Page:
During the pandemic, travellers arriving in Singapore must wear a wristband to prove to the government they are quarantining for 14 days. Rose Dykins reports
During the Covid-19 pandemic, people going to Singapore must wear monitoring devices while serving their Stay-Home Notice (SHN).
Currently, international visitors who are granted permission to enter Singapore must spend the mandatory 14-day quarantine period at a government designated hotel – and pay a fee of US$2,000.
Meanwhile, citizens, permanent residents and work pass holders in Singapore have to quarantine in their home or residence.
All inbound travellers must present proof of a negative Covid-19 test – taken at an agreed community testing facility – before the SHN period is over.
As borders are tentatively reopening across the world, Singapore is bracing itself for an influx of travellers. As the numbers increase, it will become increasingly difficult for the government to ensure people are definitely staying inside during their quarantine.
Previously, this involved text messages, voice and video calls and house visits from Singaporean authorities to make sure people were sticking to the rules.
However, with the new wearable devices, the government will be able to monitor people more closely.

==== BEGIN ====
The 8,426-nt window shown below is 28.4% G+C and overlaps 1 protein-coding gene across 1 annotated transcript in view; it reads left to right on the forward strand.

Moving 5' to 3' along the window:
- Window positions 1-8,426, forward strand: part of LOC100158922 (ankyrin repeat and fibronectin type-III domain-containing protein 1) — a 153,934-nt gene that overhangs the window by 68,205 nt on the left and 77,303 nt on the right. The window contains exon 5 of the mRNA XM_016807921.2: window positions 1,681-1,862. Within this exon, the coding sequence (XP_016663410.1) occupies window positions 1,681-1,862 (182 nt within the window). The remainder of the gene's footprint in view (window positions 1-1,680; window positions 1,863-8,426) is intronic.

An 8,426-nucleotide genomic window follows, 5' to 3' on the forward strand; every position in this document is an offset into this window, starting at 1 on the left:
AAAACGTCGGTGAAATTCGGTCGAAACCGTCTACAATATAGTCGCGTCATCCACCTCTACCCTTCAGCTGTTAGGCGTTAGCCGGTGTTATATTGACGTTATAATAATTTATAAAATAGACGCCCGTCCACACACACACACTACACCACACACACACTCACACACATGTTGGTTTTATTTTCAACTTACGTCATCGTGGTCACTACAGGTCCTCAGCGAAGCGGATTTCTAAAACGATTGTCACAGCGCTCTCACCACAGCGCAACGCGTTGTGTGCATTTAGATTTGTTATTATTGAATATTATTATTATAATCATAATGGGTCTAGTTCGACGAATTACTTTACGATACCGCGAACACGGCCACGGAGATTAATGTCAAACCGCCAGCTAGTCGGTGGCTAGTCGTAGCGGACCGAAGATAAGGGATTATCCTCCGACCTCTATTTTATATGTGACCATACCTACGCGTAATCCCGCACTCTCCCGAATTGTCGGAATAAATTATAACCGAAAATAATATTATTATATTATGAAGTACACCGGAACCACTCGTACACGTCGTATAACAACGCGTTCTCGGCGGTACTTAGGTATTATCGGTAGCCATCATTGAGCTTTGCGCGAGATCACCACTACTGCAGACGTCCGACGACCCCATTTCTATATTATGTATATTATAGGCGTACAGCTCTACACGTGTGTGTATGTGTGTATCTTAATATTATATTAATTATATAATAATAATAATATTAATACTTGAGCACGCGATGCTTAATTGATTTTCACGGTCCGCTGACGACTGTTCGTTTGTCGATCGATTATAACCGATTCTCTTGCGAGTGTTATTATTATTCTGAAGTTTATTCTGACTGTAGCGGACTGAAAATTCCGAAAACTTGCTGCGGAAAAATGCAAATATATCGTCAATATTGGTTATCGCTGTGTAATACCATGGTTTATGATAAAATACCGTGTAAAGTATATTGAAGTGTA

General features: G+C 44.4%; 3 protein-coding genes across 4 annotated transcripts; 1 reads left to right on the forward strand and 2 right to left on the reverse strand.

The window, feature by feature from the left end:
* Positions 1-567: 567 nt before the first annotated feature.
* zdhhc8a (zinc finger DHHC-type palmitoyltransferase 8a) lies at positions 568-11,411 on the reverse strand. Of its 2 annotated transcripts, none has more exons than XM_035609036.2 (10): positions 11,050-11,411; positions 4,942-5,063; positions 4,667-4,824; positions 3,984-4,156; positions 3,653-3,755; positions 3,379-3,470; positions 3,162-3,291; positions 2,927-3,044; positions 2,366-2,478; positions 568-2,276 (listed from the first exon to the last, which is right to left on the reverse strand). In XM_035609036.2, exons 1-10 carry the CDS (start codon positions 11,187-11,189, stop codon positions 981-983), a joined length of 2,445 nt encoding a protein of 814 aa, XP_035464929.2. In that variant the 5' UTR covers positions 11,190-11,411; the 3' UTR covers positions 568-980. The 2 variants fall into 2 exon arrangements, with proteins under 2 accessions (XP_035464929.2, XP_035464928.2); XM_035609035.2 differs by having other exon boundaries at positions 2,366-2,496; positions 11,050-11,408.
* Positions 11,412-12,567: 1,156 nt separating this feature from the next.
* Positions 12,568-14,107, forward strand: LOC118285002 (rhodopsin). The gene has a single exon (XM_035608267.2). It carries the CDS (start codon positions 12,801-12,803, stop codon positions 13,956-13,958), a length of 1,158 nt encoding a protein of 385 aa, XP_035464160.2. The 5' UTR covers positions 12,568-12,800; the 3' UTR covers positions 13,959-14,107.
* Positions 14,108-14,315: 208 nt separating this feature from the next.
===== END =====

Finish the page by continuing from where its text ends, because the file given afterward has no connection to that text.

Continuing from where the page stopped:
After clearing immigration at Singapore Changi airport, passengers will be given their wristband at checkpoints at Arrivals.
The device must be activated and registered via an app once the inbound passenger reaches wherever they are staying. If this doesn’t happen, authorities will follow up a visit to either help with any technical difficulties, or to enforce activation.
Then, the passenger wears the device for 14 days while they stay inside. The wristband is linked via GPS, 4G or Bluetooth signal to a “gateway device” – mounted on a wall of where the person is staying – that determines whether the person is within range.
If the person leaves the building, and the distance between the devices becomes too far, an alert is sent to the authorities. And if the device is removed or tampered with, the user could be fined up to S$10,000 (£5,588), or face six months in prison (or both).
After the SHN has been served, the device should either be deactivated and thrown away, or returned. The wristband does not store personal data, nor can it record video or audio.
Hong Kong also requires inbound travellers to wear a wristband while self-isolating for two weeks. The device is also paired with an app that detects whether the person has left their hotel room or home.
Although this technology feels like a frightening infringement on civil liberties, enforcing quarantines in countries such as the UK is proving almost impossible.
According to the Financial Times, “although the police can levy fines of as much as £1,000 for breaching quarantine requirements, the system largely relies on the willingness of those involved to register their address and contact details and follow the rules unmonitored”.
Globetrender editor Jenny Southan flew home to the UK from France in mid-August and was required to quarantine for two weeks, which she did. But despite filling in an online form with her contact details and address, no one checked up on her. The public might complain that the UK government is being lax – but the alternative might be less desirable…